Cloud properties from both ground-based as well as from geostationary passive satellite observations have been used previously for diagnosing aerosol-cloud interactions. In this investigation, a 2-year data set together with four selected case studies are analyzed with the aim of evaluating the consistency and limitations of current ground-based and satellite-retrieved cloud property data sets. The typically applied adiabatic cloud profile is modified using a sub-adiabatic factor to account for entrainment within the cloud. Based on the adiabatic factor obtained from the combination of ground-based cloud radar, ceilometer and microwave radiometer, we demonstrate that neither the assumption of a completely adiabatic cloud nor the assumption of a constant sub-adiabatic factor is fulfilled (mean adiabatic factor 0.63±0.22). As cloud adiabaticity is required to estimate the cloud droplet number concentration but is not available from passive satellite observations, an independent method to estimate the adiabatic factor, and thus the influence of mixing, would be highly desirable for global-scale analyses. Considering the radiative effect of a cloud described by the sub-adiabatic model, we focus on cloud optical depth and its sensitivities. Ground-based estimates are here compared vs. cloud optical depth retrieved from the Meteosat SEVIRI satellite instrument resulting in a bias of -4 and a root mean square difference of 16. While a synergistic approach based on the combination of ceilometer, cloud radar and microwave radiometer enables an estimate of the cloud droplet concentration, it is highly sensitive to radar calibration and to assumptions about the moments of the droplet size distribution. Similarly, satellite-based estimates of cloud droplet concentration are uncertain. We conclude that neither the ground-based nor satellite-based cloud retrievals applied here allow a robust estimate of cloud droplet concentration, which complicates its use for the study of aerosol-cloud interactions. © Author(s) 2016.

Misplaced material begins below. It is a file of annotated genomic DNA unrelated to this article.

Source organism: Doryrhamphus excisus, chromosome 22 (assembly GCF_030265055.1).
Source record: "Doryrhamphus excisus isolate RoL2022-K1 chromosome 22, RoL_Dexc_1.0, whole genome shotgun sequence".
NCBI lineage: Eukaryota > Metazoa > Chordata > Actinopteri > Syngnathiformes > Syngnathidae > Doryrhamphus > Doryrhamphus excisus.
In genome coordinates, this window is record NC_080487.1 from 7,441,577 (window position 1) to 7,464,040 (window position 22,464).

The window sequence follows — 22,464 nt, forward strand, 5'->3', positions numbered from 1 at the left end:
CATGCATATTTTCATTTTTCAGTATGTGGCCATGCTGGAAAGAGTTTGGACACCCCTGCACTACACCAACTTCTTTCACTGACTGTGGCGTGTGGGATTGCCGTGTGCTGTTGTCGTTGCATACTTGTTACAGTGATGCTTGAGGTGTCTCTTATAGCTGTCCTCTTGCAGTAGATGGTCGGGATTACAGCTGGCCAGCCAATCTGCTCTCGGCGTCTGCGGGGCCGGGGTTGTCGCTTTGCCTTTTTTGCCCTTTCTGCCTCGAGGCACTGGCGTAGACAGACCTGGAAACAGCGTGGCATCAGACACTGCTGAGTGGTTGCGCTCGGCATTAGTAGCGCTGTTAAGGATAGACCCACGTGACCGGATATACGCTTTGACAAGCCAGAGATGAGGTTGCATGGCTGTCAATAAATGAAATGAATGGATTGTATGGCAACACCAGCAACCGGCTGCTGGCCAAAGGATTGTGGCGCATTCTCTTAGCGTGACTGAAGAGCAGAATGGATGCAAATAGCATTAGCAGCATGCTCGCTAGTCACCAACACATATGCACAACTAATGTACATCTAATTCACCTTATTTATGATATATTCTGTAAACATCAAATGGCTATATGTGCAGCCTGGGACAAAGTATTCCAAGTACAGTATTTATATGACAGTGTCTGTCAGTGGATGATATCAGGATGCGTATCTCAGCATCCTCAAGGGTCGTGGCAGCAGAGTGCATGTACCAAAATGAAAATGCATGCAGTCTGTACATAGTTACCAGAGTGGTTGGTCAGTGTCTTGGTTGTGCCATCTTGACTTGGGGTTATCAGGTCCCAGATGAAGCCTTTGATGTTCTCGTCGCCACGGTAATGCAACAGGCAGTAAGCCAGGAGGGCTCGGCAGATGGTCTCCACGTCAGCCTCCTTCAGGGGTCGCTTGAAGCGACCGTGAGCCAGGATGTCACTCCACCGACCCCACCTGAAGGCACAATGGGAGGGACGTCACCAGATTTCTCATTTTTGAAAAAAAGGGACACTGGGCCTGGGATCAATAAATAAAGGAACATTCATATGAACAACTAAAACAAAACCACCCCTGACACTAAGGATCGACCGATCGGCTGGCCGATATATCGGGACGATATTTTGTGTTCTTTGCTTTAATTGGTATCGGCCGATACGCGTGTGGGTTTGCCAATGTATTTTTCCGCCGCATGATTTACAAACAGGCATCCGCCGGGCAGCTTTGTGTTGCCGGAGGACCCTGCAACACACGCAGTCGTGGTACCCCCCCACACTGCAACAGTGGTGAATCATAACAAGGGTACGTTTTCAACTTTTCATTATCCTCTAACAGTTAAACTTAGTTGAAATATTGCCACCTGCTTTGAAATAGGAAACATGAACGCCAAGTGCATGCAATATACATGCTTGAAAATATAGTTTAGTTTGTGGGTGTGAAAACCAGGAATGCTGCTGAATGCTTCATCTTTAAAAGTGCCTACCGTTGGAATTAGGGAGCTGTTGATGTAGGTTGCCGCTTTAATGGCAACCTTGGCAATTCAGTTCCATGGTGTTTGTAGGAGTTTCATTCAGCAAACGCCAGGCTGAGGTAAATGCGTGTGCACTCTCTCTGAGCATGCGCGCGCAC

Dipu S.,Indian Institute of Tropical Meteorology |
Dipu S.,Leipzig Institute for Meteorology |
Pandithurai G.,Indian Institute of Tropical Meteorology |
Panicker A.S.,Indian Institute of Tropical Meteorology |
And 3 more authors.
Advances in Meteorology | Year: 2014
Ground-based network of cloud measurements is presently limited and there exists uncertainty in the cloud microphysical parameters derived from ground-based measurements. Bias in the i-skyradiometer derived cloud optical depth (τ c) and droplet effective radius (R eff) and the importance of these parameters in the parameterization of clouds in climate models have made us intend to develop a possible method for improving these parameters. A new combination method, which uses zenith sky transmittance and surface radiation measurements, has been proposed in the present study to improve the retrievals. The i-skyradiometer derived parameters τ c and R eff have been provided as a first guess to a radiative transfer model (SBDART) and a new retrieval algorithm has been implemented to obtain the best combination of τ c and R eff having minimum bias (-0.09 and -2.5) between the simulated global and diffuse fluxes at the surface with the collocated surface radiation measurements. The new retrieval method has improved τ c and R eff values compared to those derived using the transmittance only method and are in good agreement with the MODIS satellite retrievals. The study therefore suggests a possible improvement of the i-skyradiometer derived cloud parameters using observed radiation fluxes and a radiative transfer model. © 2014 S. Dipu et al.
Henrich F.,Johannes Gutenberg University Mainz |
Henrich F.,Leipzig Institute for Meteorology |
Siebert H.,Leibniz Institute for Tropospheric Research |
Jakel E.,Johannes Gutenberg University Mainz |
And 4 more authors.
Journal of Geophysical Research: Atmospheres | Year: 2010
First data from collocated, helicopter-based measurements of boundary layer cloud microphysical properties (effective droplet radius Reff, droplet number concentration N) and spectral radiative quantities (cloud optical thickness τ, cloud top albedo ρ, reflectivity ℛ) are presented. The in situ measurements of the microphysical cloud properties were collected by the Airborne Cloud Turbulence Observation System (ACTOS) attached to a helicopter by a 145 m long rope. Cloud spectral reflectivity was derived from radiances measured by grating spectrometers combined with downward looking optical inlets installed underneath the helicopter. Correlations between cloud microphysics and reflected radiation are presented for two cloud cases with different optical and geometrical thicknesses. On the basis of common retrieval techniques, τ and Reff are derived using a radiative transfer model. The results of the retrieval are compared to the collocated in situ measurements and data from the Moderate-Resolution Imaging Spectroradiometer (MODIS). Within the limitations of the relatively small data set, the feasibility of closely collocated microphysics and radiation data and their benefits were demonstrated. Copyright 2010 by the American Geophysical Union.